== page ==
Treatment of fulminant liver failure by transplantation of microencapsulated primary or immortalized xenogeneic hepatocytes
Article first published online: 4 OCT 2005
Volume 12, Issue 6, pages 457–464, November 2005
How to Cite
Mai, G., Huy, N. T., Morel, P., Mei, J., Andres, A., Bosco, D., Baertschiger, R., Toso, C., Berney, T., Majno, P., Mentha, G., Trono, D. and Buhler, L. H. (2005), Treatment of fulminant liver failure by transplantation of microencapsulated primary or immortalized xenogeneic hepatocytes. Xenotransplantation, 12: 457–464. doi: 10.1111/j.1399-3089.2005.00248.x
- Issue published online: 4 OCT 2005
- Article first published online: 4 OCT 2005
- Received 5 March 2005; Accepted 27 July 2005
- fulminant liver failure;
Abstract: Background: The aim of this study was to evaluate in vitro and in vivo functions of isolated hepatocytes after immortalization, cryopreservation, encapsulation and xenotransplantation into mice with fulminant liver failure (FLF).
Methods: Rat and human hepatocytes were isolated from normal liver tissue by collagenase digestion. Human hepatocytes were immortalized using lentiviral vectors coding for SV 40 large T antigen, Bmi-1 and telomerase. Rat and immortalized human hepatocytes (IHH) were encapsulated in 400 micron alginate-PLL-alginate membranes and cryopreserved using a computerized device. In vitro, encapsulated hepatocytes (cryopreserved or freshly isolated) were cultured in albumin-free medium and albumin production was measured by enzyme-linked immunosorbent assay (ELISA). In vivo, a model of FLF was established in C57/BL6 mice by acetaminophen administration (700 mg/kg i.p.) followed 15 h later by a 30% hepatectomy. Microencapsulated (cryopreserved or freshly isolated) hepatocytes were transplanted intraperitoneally to mice with FLF and the following experimental groups were performed: group 1 (n = 10) Tx of empty capsules; group 2 (n = 12) Tx of free primary rat hepatocytes; group 3 (n = 12) Tx of cryopreserved encapsulated rat hepatocytes; group 4 (n = 10) Tx of fresh encapsulated rat hepatocytes; group 5 (n = 9) Tx of cryopreserved encapsulated IHH; group 6 (n = 10) Tx of fresh encapsulated IHH. Animals were killed at regular intervals and histopathology of microcapsules and liver tissue was obtained.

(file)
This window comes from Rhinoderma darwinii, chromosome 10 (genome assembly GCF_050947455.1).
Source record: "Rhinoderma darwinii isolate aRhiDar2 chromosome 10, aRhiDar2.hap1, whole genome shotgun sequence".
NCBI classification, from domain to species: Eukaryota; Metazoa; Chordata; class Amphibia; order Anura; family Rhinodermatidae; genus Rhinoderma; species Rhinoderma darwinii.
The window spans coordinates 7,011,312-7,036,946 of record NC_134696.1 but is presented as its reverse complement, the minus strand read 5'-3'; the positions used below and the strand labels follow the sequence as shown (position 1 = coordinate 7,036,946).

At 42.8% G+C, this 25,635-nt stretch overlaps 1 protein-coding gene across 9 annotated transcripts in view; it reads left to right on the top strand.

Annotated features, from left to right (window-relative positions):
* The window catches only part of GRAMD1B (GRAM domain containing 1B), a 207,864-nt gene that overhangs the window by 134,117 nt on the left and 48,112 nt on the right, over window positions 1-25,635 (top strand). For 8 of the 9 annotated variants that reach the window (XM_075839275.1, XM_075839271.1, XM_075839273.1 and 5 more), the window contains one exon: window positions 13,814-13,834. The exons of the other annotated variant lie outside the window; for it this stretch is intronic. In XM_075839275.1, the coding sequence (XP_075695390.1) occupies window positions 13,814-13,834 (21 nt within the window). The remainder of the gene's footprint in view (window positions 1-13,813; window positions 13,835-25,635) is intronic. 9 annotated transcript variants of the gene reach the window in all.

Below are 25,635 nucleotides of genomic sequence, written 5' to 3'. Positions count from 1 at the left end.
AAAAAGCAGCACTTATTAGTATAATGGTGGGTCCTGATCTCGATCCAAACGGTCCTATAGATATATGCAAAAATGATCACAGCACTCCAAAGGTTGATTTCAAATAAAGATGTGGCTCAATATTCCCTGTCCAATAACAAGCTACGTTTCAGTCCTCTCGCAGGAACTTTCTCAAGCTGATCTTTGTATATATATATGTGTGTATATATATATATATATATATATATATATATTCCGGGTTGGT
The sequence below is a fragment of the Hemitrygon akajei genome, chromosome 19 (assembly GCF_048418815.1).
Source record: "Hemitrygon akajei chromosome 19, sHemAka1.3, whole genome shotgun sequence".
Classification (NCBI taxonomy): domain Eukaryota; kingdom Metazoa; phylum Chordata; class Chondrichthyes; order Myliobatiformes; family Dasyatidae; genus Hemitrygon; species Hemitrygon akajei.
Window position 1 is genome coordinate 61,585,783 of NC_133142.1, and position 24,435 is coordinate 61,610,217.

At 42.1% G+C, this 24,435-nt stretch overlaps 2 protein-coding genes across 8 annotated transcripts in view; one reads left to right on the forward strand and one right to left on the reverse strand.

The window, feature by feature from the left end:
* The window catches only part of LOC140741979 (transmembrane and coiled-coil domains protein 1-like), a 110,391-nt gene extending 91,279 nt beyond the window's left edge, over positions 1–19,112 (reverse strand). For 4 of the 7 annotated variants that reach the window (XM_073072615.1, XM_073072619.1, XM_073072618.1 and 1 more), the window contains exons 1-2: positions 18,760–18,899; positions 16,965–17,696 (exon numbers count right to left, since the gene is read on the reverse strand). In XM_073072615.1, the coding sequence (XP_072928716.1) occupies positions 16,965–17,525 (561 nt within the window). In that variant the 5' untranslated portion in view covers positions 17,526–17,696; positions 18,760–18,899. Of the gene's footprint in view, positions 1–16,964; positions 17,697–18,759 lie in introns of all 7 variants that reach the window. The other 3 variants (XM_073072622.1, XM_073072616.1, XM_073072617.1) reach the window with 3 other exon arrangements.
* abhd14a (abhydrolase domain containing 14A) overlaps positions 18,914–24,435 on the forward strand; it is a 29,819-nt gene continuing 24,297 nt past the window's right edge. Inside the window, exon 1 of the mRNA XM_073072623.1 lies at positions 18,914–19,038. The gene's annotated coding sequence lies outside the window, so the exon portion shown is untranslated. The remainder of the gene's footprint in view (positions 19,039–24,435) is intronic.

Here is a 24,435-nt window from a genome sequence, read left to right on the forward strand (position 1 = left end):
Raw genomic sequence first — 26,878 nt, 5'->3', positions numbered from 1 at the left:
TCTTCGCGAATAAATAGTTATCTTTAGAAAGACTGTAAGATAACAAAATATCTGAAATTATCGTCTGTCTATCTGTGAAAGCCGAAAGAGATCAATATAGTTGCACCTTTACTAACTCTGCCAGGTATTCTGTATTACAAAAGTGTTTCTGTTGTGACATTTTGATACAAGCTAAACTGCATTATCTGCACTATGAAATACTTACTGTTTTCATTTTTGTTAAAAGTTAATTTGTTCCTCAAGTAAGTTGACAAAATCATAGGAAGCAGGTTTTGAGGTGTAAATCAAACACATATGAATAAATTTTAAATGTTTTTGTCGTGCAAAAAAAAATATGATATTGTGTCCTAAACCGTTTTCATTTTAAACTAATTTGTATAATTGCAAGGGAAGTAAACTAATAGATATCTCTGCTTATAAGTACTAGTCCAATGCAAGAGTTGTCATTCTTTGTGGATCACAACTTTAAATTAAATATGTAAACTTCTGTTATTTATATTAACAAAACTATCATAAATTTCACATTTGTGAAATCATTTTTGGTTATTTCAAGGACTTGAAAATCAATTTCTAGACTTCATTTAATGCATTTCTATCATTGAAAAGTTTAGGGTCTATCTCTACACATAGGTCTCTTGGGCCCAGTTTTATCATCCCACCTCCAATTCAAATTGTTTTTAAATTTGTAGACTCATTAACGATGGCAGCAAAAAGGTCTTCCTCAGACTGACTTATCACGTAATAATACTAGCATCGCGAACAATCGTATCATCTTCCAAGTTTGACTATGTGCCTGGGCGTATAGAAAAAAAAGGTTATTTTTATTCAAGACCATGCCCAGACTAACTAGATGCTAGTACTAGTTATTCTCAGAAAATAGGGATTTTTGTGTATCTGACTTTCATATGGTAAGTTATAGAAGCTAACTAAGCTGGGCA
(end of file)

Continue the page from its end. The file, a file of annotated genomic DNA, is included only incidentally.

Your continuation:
Results: In vitro, cryopreserved or fresh encapsulated rodent hepatocytes showed a progressively decreasing albumin secretion over 1 week in culture. In contrast, cryopreserved or fresh encapsulated IHH showed minimal, but stable albumin secretion. In vivo, FLF was achieved by combination of acetaminophen with 30% hepatectomy, resulting in a reproducible survival of 23% ± 5%. In groups 1 and 2, survival rates were not improved significantly compared with untreated mice. In groups 3 and 4, Tx of cryopreserved or fresh encapsulated rat hepatocytes significantly increased survival rate to 66% and 80%, respectively (P < 0.01). In groups 5 and 6, Tx of cryopreserved or fresh encapsulated IHH improved survival to 50% and 55%, respectively (P < 0.05). Histopathology revealed that encapsulated hepatocytes were viable up to 2 weeks post-Tx.
Conclusions: Primary rodent hepatocytes maintained synthetic functions after encapsulation and cryopreservation short-term. IHH showed minimal albumin secretion in the absence of encapsulation and cryopreservation, suggesting that hepatocytes loose specific functions after immortalization. After induction of FLF in mice, intraperitoneal Tx of encapsulated (primary or immortalized, fresh or cryopreserved) xenogeneic hepatocytes significantly improved survival. These results indicate that naïve and genetically modified hepatocytes can successfully be encapsulated, stored using cryopreservation, and be transplanted into xenogeneic recipients with liver failure and sustain liver metabolic functions.